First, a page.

scorecardElections on a plate: Poll panels fix menu & expense ceiling for Samosa, tea, biryani & more
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Elections on a plate: Poll panels fix menu & expense ceiling for Samosa, tea, biryani & more

Elections on a plate: Poll panels fix menu & expense ceiling for Samosa, tea, biryani & more
PoliticsPolitics4 min read
New Delhi, Candidates in Punjab's Jalandhar can spend Rs 15 for a cup of tea and the same price for a samosa they offer to people during public meetings and campaign trails in the Lok Sabha elections. However, those in Madhya Pradesh's Mandla can spend Rs 7 for a cup of tea and another Rs 7.50 for a piece of samosa, considered a staple snack in many parts of the country.

With polls to elect the 18th Lok Sabha approaching, district poll panels are fixing the rates for expenses as part of the election expenditure monitoring process.

The candidates will have to manage their expenditure within the prescribed limit. These rate cards often become a subject of "meme-fest" on social media about the prices not being in sync with the current inflation level.

In most states, including Andhra Pradesh, the expenditure ceiling for a Lok Sabha candidate is set at Rs 95 lakh. However, in Arunachal Pradesh, Goa and Sikkim, the limit is slightly lower at Rs 75 lakh per candidate. Similarly, for Union territories, the expenditure ceiling ranges from Rs 75 lakh to Rs 95 lakh per candidate, depending on the region.

In Jalandhar, chole bhature has been capped at Rs 40 while mutton and chicken have been priced at Rs 250 and 500 per kg respectively. Desserts like dhodha (Rs 450 per kg) and ghee pinni (Rs 300 per kg) are also on the menu besides lassi and nimbu pani priced at Rs 20 and 15 per glass respectively.

The cost of tea is low at Rs 5 in the rate card of Balaghat in Madhya Pradesh but the samosa is priced higher at Rs 10. The Balaghat rate card also has idli, sambhar vada and poha-jalebi priced at Rs 20 while the cost for dosa and upma has been fixed at Rs 30.

In Thoubal district of violence-hit Manipur, tea, samosa, kachori, khajur (dates) and gaja (dessert) have been priced at Rs 10 each.

Candidates in the northeastern state's Tengnoupal district, will have to stick to Rs 5 for black tea and Rs 10 for milk tea. The list has a wider spread of non-vegetarian items with duck and pork priced at Rs 300 and Rs 400 per kg respectively. Chicken (broiler) and fish like rohu, mrigal and sareng, are also on the list.

In Chennai, the price of tea has been raised from Rs 10 to Rs 15 and coffee from Rs 15 to Rs 20, while the rate of chicken biryani has been reduced from Rs 180 to Rs 150 per packet compared to 2019.

In the expenditure card for Gautam Buddha Nagar (Noida/Greater Noida), vegetarian thali comes for Rs 100, a samosa or a cup of tea for Rs 10, kachori for Rs 15, a sandwich for Rs 25, and a kilogram of jalebi for Rs 90 per kg.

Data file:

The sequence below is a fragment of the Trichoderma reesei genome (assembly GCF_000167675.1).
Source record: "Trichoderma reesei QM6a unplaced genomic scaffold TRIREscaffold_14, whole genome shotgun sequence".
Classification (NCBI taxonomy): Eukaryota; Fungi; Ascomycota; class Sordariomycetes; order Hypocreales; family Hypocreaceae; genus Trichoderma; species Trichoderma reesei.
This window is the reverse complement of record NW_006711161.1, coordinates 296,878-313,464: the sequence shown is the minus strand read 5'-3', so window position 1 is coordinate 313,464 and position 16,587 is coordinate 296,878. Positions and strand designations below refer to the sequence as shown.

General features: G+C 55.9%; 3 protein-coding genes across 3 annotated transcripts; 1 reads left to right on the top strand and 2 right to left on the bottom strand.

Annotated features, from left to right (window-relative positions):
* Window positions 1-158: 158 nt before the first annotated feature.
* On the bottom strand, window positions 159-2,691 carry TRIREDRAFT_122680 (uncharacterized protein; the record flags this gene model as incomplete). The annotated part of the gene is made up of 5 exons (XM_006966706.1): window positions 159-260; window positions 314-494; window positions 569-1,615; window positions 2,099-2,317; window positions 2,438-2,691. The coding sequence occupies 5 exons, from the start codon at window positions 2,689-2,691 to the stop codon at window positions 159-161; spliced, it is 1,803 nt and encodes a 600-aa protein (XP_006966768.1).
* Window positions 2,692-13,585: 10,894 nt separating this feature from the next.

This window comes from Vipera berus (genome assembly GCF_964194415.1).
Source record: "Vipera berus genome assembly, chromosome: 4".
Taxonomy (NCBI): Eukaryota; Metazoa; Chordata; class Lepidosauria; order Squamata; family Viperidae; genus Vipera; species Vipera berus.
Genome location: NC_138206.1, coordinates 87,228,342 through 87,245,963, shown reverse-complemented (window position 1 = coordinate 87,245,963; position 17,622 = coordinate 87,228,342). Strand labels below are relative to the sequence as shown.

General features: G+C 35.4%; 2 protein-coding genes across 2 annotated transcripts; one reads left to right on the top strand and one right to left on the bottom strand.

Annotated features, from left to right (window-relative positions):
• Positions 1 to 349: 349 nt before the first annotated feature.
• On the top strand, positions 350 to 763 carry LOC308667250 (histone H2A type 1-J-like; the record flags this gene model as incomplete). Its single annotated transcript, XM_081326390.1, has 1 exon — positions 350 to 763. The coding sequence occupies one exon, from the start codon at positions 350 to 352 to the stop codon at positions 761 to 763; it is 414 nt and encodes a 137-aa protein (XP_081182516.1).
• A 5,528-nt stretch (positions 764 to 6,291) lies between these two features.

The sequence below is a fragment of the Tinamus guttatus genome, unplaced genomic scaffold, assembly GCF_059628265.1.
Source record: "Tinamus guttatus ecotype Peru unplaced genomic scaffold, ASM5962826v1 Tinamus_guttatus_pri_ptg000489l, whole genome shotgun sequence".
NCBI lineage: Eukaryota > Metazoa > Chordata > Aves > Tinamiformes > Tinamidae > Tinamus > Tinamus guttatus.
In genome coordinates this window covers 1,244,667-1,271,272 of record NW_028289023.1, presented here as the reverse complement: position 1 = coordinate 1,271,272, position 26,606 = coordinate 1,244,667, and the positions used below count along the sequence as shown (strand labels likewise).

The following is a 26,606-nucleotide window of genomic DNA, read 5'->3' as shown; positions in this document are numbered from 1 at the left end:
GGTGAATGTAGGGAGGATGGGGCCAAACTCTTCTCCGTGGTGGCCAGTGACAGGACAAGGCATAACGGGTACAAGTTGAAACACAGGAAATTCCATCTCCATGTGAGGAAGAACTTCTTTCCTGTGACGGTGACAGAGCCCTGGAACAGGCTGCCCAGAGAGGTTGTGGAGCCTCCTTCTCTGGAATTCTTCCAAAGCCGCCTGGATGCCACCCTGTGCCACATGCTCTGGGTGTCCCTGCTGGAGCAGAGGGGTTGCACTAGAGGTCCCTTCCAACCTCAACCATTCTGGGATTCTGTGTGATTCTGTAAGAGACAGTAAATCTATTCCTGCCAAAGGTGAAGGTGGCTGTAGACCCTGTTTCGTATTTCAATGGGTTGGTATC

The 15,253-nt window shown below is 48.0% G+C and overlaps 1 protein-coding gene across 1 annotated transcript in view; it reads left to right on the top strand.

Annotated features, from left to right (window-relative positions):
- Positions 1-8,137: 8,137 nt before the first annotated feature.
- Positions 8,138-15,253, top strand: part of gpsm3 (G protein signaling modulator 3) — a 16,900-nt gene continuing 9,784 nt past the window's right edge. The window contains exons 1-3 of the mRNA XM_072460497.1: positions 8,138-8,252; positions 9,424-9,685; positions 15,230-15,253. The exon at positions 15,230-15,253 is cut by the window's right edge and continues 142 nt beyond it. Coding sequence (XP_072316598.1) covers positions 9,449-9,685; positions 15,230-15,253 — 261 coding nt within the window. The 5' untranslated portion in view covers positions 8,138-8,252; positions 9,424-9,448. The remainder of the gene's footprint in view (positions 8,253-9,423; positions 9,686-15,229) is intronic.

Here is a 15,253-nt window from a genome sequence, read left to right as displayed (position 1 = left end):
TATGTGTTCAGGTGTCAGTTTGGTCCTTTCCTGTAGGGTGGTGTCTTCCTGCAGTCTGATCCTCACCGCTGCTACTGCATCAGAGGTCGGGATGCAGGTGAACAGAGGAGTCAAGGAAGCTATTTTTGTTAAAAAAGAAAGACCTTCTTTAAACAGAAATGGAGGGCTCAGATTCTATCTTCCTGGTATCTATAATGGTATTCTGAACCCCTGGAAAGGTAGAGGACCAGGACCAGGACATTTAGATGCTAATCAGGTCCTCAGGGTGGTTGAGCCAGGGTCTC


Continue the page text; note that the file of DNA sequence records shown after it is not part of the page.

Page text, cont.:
North Goa candidates can have batata vada on menu at a cost of Rs 15, same as that for a samosa. The tea has been capped at Rs 15 while coffee can cost Rs 20.

The rate card for Haryana's Jind offers the candidates to hire a tandoor for Rs 300 and features delicacies like dal makhni and mix veg for Rs 130 while matar paneer has been priced at 160. Breads like butter nan, missi roti and plain roti are also on the platter besides desserts including kaju katli and gulab jamun.

While parties and candidates often offer workers and voters liquor, none of the rate cards mention alcohol.

Other heads which find mention in the rate cards range from expensive infrastructure, such as helipads, luxury vehicles, and farmhouses, to miscellaneous items like flowers, cooler, tower ACs and sofa.

The rate cards have also prescribed the ceiling on rates for hiring of different vehicles for campaigning right from a Tata Safari or Scorpio to a Honda City or Ciaz or a bus to ferry to public to rally grounds.

Rates have also been set for rose garlands, marigold garlands and bouquet by some poll panels while some have included heads like party merchandise including caps and flags.

The rate cards also have an list of permissible rates for hiring venues and accommodation. The expenditure includes the spend for public meetings, rallies, advertisements, hoardings, pamphlets, flexis, campaign material and all other election-related work.

At present, there is a ceiling on campaigning funds for individual candidates in the electoral fray but no cap on the money political parties can spend for electioneering.

According to the revised guidelines issued by the ECI, the maximum permissible expenditure for campaigning in a Lok Sabha constituency varies across different states and Union territories.

Section 77 (1) of the Representation of the People Act, 1951 says candidates are expected to keep an account of expenditure incurred on the elections from the "date on which he has been nominated" till the "date of declaration of the result".

Polling for the 543 Lok Sabha seats will be held in seven phases, starting with 102 in the first phase on April 19. The votes will be counted on June 4.